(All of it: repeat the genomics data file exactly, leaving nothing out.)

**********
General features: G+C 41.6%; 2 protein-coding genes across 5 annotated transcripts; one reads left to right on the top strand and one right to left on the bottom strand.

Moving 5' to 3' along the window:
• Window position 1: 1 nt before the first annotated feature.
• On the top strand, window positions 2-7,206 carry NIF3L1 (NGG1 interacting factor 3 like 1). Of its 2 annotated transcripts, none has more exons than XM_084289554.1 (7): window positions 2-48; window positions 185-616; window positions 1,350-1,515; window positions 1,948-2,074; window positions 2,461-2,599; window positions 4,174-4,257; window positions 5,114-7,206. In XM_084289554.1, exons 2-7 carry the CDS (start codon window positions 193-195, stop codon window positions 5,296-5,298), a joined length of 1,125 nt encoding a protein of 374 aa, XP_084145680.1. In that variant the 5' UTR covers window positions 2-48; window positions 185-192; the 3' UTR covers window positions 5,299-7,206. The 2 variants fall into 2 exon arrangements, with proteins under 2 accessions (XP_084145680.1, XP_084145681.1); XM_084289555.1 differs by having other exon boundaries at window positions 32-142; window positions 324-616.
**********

General features: G+C 41.6%; 2 protein-coding genes across 5 annotated transcripts; one reads left to right on the top strand and one right to left on the bottom strand.

Moving 5' to 3' along the window:
• Window position 1: 1 nt before the first annotated feature.
• On the top strand, window positions 2-7,206 carry NIF3L1 (NGG1 interacting factor 3 like 1). Of its 2 annotated transcripts, none has more exons than XM_084289554.1 (7): window positions 2-48; window positions 185-616; window positions 1,350-1,515; window positions 1,948-2,074; window positions 2,461-2,599; window positions 4,174-4,257; window positions 5,114-7,206. In XM_084289554.1, exons 2-7 carry the CDS (start codon window positions 193-195, stop codon window positions 5,296-5,298), a joined length of 1,125 nt encoding a protein of 374 aa, XP_084145680.1. In that variant the 5' UTR covers window positions 2-48; window positions 185-192; the 3' UTR covers window positions 5,299-7,206. The 2 variants fall into 2 exon arrangements, with proteins under 2 accessions (XP_084145680.1, XP_084145681.1); XM_084289555.1 differs by having other exon boundaries at window positions 32-142; window positions 324-616.